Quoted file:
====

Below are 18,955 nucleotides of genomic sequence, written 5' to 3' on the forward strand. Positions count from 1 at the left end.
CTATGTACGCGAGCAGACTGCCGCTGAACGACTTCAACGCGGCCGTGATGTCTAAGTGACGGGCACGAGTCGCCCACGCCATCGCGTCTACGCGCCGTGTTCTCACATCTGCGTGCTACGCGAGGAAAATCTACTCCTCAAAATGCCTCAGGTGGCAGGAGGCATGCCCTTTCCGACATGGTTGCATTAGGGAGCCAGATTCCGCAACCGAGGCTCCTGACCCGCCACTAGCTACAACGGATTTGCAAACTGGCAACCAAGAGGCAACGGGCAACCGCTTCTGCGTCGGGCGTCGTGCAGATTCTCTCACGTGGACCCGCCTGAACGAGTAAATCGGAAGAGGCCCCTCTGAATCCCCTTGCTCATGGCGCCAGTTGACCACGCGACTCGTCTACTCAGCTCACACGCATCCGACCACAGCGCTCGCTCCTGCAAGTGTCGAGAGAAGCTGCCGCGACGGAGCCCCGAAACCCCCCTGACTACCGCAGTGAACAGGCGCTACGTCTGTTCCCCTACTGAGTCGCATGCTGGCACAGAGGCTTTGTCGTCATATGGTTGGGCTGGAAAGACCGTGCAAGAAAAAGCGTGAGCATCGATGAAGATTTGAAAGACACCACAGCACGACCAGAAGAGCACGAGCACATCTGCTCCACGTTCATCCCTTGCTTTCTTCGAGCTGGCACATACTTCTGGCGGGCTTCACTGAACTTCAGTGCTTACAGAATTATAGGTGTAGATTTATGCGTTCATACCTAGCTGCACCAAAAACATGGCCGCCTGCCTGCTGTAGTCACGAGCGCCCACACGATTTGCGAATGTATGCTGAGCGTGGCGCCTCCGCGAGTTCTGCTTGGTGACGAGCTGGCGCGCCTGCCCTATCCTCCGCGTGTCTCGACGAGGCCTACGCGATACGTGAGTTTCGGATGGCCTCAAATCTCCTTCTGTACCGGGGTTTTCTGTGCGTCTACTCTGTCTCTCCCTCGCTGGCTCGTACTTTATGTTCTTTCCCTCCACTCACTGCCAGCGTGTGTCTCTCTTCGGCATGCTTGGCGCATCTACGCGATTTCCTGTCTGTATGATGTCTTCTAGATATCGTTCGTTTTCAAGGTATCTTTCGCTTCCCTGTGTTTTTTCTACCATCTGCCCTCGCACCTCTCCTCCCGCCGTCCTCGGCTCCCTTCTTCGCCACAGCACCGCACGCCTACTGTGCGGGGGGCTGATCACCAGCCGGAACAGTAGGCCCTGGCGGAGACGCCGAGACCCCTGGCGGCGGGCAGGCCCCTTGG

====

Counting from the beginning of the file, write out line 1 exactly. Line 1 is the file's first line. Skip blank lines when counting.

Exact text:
Below are 18,955 nucleotides of genomic sequence, written 5' to 3' on the forward strand. Positions count from 1 at the left end.